In 1999, Romney accepted the job as CEO of the Salt Lake Organizing Committee (SLOC), five years after he failed to oust Sen. Ted Kennedy from his Massachusetts Senate seat.

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Music Interviews
4:14 pm
Fri January 13, 2012

R.E.M.'s Dark And Brooding 'Sweetness'

"It's always hard to tell exactly what [R.E.M.'s] Michael Stipe is singing about," says NPR listener and novelist Thomas Mullen.
Sean Gardner Getty Images

Originally published on Tue February 14, 2012 3:23 pm

All this winter, All Things Considered has been asking for winter songs — and the stories they evoke.

One tough winter in Rhode Island, NPR listener and novelist Thomas Mullen experienced financial ruin with his family. The song that got him through it was R.E.M.'s "Sweetness Follows."

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NPR Story
3:00 pm
Fri January 13, 2012

Week In Politics: GOP Primaries

Melissa Block speaks with our regular political commentators, E.J. Dionne, of the Washington Post and Brookings Institution, and David Brooks, of the New York Times.

NPR Story
3:00 pm
Fri January 13, 2012

Eisenhower Family Objects To Design For Memorial

Originally published on Fri January 13, 2012 5:16 pm

Transcript

AUDIE CORNISH, HOST:

A controversy, now, in our nation's capital. It's over plans for a memorial to President Dwight Eisenhower. As NPR's Elizabeth Blair reports, members of the Eisenhower family object to the design by architect Frank Gehry, and they now want to stop the process altogether.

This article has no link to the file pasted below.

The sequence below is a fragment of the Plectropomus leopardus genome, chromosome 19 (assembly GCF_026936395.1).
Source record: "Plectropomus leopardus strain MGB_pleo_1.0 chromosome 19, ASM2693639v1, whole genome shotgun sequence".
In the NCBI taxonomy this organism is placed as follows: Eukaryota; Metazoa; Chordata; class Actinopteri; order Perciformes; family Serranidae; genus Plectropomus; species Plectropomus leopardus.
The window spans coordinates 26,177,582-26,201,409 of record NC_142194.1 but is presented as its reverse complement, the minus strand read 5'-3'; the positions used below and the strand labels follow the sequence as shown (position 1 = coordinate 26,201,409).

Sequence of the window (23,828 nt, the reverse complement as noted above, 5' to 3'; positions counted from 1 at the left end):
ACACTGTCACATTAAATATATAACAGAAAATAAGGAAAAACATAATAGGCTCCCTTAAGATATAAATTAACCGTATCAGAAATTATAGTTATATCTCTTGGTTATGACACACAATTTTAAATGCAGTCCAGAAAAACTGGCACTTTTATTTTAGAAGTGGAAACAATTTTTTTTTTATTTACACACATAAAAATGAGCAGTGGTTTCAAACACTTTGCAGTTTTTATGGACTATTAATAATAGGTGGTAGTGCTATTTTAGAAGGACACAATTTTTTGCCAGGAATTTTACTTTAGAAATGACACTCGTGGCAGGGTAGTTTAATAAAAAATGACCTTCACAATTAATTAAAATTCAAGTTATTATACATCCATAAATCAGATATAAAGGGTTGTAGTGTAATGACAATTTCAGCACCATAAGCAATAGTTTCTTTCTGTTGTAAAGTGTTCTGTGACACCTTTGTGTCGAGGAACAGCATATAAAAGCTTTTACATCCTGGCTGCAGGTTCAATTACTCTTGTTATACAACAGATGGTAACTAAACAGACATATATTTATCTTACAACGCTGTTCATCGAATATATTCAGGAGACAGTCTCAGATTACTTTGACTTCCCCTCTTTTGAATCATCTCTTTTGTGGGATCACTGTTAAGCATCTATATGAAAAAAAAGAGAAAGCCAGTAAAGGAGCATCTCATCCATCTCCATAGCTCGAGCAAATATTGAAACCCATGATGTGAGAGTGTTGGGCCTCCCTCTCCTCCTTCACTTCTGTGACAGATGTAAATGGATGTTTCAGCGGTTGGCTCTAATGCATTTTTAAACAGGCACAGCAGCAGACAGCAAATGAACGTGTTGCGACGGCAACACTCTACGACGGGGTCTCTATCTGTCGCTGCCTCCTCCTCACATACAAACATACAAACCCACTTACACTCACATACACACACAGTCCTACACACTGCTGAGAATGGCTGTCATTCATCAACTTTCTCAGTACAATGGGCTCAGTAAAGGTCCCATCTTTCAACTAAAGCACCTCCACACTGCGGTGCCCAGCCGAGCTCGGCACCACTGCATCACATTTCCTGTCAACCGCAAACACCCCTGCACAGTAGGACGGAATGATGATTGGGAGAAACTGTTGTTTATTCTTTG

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Music Interviews
2:02 pm
Fri January 13, 2012

Bombay Bicycle Club: From Many Sounds, One Band

Led by vocalist Jack Steadman (far left), Bombay Bicycle Club has just released A Different Kind of Fix, its third album in as many years.
Courtesy of the artist

Bombay Bicycle Club isn't from India, nor will any of its members roll through the U.S. on bicycles during their upcoming tour. But the four British indie rockers are bringing a new sound to the States — albeit one with echoes of The Stone Roses, Radiohead and other British rock acts of the past 20 years.

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Energy
5:53 pm
Thu January 12, 2012

Pro-Pipeline Canada To Americans: Butt Out, Eh?

OurDecision.ca campaign, which calls on Canadians to write to Natural Resources Minister Joe Oliver asking him to ban foreigners and "their local puppet groups" from appearing before ongoing public hearings for a new pipeline project. " href="/post/pro-pipeline-canada-americans-butt-out-eh" class="noexit lightbox">
A screen shot from Ethical Oil's OurDecision.ca campaign, which calls on Canadians to write to Natural Resources Minister Joe Oliver asking him to ban foreigners and "their local puppet groups" from appearing before ongoing public hearings for a new pipeline project.
OurDecision.ca

Originally published on Thu January 12, 2012 10:28 pm

Yet another foreign government has accused Americans of meddling in its internal affairs. It says U.S. donors are bankrolling local political activists, and it may be time for a crackdown on the political influence of outsiders.